Sally Salamander

Who is Sally?

 


 

Radio Interview | WOIC 1230AM
U Need to Know | January 14, 2009


Sally Salamander is a newinteractive walking tour of downtown Columbia featuring numbered,bronze statues of South Carolina's state amphibian, the spottedsalamander. The tour is presented by the Leadership Columbia class of 2009, thanks to many generous sponsors.

As you start on your path to look for me, notice the beautiful architecture of South Carolina’s capital city.  Our city prides itself on maintaining its history while building for the future.  As you walk along our downtown streets, you’re sure to learn something new in a unique and interesting way. Once you find me, feel free to pet me. Like our residents, I too am friendly and full of Southern hospitality.


My Spots

1 I Columbia Regional Visitors Center   
Anything and everything you want to know about Columbia can be found here at the Visitors Center. Have friends or family coming into town and need to know how to entertain them or where to go for dinner? Here, you’ll find maps, brochures, unique Columbia items for sale, and more.
1101 Lincoln Street

2 I South Carolina State House
(Salamander at First Citizens Complex, 1230 Main Street)
At the corner of Main and Gervais, Sally notices the home of democracy at the State House located in the heart of Columbia, the Palmetto State’s Capital. It is an historic building with a storied past of war, struggle and accomplishment. The State House grounds are home to more than two dozen monuments. Can you find all 6 bronze stars?
1100 Gervais Street

3 I Arcade Mall

Built in 1912, the Arcade was Columbia’s first indoor mall. The architecture features terra cotta and marble detailing. It was placed on the National Register of Historic Places on November 17, 1982.
1332 Main Street

4 I Palmetto Building
You are now standing next to a building nearly 100 years old. The Palmetto Building was built in 1913 and featured a bank on the first level. Notice the architecture of the building. Take a walk inside and feel the different stones. Can you tell what they are?
1400 Main Street

5 I Never Bust by Blue Sky
Look up and discover a unique piece of work created by Columbia’s own famous artist, Blue Sky. His inspiration came when the wall between the two buildings was torn down. Blue Sky didn’t want Sylvan’s to “float away” from the rest of the block, so he chained it down. 
1500 Main Street

6 I Columbia Museum of Art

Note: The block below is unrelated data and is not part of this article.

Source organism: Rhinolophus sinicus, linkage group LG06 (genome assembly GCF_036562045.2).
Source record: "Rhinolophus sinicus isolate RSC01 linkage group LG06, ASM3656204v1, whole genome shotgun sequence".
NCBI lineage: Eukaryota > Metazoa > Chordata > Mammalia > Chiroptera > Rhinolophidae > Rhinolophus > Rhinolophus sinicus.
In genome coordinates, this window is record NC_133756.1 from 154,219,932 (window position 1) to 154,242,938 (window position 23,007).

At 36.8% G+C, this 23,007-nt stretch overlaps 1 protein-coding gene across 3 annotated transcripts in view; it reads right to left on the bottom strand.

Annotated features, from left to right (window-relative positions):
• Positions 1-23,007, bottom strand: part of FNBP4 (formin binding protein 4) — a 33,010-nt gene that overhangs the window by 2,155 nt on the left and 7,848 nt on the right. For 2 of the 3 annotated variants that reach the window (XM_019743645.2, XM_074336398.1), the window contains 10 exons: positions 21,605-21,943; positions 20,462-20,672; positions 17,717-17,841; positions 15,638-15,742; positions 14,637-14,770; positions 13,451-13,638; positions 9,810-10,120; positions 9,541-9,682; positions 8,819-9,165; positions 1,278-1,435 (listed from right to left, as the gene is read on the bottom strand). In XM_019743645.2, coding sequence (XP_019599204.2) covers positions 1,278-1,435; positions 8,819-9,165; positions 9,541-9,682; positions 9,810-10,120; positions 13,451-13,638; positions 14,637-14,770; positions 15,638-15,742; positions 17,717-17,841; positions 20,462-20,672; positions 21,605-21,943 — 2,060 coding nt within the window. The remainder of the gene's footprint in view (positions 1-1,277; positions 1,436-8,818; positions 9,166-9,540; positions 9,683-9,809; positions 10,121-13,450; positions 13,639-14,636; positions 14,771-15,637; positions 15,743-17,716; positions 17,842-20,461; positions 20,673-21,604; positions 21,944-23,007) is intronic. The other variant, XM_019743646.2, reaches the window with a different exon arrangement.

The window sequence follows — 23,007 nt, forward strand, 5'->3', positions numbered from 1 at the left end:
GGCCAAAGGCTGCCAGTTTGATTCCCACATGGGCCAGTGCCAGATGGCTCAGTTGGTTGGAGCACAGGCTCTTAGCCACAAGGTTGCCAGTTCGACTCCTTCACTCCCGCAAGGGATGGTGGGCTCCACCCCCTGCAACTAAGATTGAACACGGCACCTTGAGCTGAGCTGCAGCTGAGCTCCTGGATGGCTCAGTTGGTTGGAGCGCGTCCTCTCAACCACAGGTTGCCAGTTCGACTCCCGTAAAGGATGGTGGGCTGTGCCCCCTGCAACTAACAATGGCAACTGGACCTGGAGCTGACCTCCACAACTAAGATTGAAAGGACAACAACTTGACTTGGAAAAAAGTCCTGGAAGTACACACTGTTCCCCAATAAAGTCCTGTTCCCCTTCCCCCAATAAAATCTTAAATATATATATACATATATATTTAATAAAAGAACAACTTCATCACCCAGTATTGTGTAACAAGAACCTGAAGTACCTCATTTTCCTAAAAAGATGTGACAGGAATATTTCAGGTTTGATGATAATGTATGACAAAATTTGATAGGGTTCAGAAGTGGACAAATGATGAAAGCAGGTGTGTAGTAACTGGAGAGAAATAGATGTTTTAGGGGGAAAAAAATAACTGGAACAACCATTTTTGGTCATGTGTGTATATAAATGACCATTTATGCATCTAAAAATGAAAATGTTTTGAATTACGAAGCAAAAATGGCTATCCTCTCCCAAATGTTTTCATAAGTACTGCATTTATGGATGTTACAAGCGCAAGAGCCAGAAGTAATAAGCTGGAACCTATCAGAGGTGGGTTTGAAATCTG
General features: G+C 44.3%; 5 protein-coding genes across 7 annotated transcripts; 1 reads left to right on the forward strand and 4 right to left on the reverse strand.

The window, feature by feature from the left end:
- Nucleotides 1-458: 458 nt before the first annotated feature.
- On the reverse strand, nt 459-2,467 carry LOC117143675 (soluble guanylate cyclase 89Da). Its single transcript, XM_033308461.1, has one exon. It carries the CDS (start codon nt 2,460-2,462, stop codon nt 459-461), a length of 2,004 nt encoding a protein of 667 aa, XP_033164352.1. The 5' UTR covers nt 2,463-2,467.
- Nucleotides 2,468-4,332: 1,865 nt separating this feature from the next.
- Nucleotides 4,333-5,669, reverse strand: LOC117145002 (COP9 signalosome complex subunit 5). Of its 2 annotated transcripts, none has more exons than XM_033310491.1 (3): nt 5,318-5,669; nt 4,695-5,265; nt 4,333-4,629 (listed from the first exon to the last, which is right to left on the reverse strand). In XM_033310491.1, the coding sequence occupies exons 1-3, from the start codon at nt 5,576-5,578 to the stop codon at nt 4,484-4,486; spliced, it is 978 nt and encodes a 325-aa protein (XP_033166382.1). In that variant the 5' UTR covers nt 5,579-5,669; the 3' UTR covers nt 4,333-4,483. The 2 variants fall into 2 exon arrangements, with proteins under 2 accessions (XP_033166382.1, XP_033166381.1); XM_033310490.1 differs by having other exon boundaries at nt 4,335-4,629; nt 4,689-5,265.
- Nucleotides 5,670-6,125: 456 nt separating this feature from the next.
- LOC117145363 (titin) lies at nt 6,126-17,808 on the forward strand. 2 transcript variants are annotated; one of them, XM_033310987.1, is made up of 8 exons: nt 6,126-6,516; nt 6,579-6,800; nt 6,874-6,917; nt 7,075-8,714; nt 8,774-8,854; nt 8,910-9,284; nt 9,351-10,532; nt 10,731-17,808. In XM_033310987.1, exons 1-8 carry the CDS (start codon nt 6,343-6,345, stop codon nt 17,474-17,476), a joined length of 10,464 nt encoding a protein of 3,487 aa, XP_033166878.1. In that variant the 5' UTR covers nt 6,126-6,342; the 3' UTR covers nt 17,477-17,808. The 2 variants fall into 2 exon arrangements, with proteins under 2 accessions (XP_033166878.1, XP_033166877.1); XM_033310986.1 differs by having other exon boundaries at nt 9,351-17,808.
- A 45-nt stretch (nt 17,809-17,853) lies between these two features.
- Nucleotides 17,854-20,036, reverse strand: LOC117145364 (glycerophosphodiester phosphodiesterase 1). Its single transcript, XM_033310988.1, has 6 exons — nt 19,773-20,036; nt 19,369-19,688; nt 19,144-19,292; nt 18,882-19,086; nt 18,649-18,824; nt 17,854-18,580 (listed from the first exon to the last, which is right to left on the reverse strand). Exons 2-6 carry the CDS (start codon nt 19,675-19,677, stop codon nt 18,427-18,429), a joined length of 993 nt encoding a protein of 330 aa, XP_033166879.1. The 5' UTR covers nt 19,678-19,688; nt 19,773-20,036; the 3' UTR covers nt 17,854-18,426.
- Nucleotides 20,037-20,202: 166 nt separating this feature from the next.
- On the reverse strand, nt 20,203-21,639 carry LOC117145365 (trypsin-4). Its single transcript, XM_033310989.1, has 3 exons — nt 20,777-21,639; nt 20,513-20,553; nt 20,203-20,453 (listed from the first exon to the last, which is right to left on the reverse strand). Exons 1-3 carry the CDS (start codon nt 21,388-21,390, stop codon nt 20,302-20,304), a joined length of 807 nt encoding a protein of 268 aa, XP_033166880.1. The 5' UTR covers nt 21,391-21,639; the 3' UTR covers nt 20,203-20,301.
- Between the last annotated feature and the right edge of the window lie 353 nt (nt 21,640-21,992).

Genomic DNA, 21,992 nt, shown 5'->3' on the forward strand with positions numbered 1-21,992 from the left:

Columbia’s world-class museum features fantastic art inside and out. Now that you’ve found me, visit the Museum Shop then walk around Boyd Plaza and notice the Keenan Fountain and Apollo’s Cascade with its many waterfalls, Henry Moore’s Upright Motive, No. 8, and the large steel and fiberglass sculpture Homage to Abbot Suger. 
1515 Main Street

7 I Richland County Public Library
Look inside the 242,000 square foot building at the corner of Assembly and Hampton Streets. Notice the contemporary architecture and more than 20 pieces of original artwork. Downstairs, children go wild over the thousands of books, puppet stage, listening center, and puzzles. Characters from “Where the Wild Things Are” greet you as you enter the Children’s Room. Do you know the author of the book?
1431 Assembly Street

8 I The Big Apple
Feel like dancing? You’re standing in front of the Big Apple Club. In the late 1930’s, Columbia’s young African-American teens would come here to dance the night away. This is where the Big Apple dance craze was born – not New York City.
1000 Hampton Street

9 I Blue Marlin
What is now a premiere location for dining and entertainment used to be the center of growth and development of Columbia. You are now standing in what used to be Columbia’s train station. Yep, what once stood as the Seaboard Diner is now the Blue Marlin. Our city has done a great job of preserving history while looking toward the future. 
1200 Lincoln Street

10 I Adluh Flour Mills
You’re standing next to an icon in Columbia’s Vista district. Adluh Flour Company, built in 1900, is the only flour mill still operating in South Carolina. You can find some of their stone-milled grits as part of the main course in some of our local restaurants. Did you know their biggest customer is Domino’s Pizza?
804 Gervais Street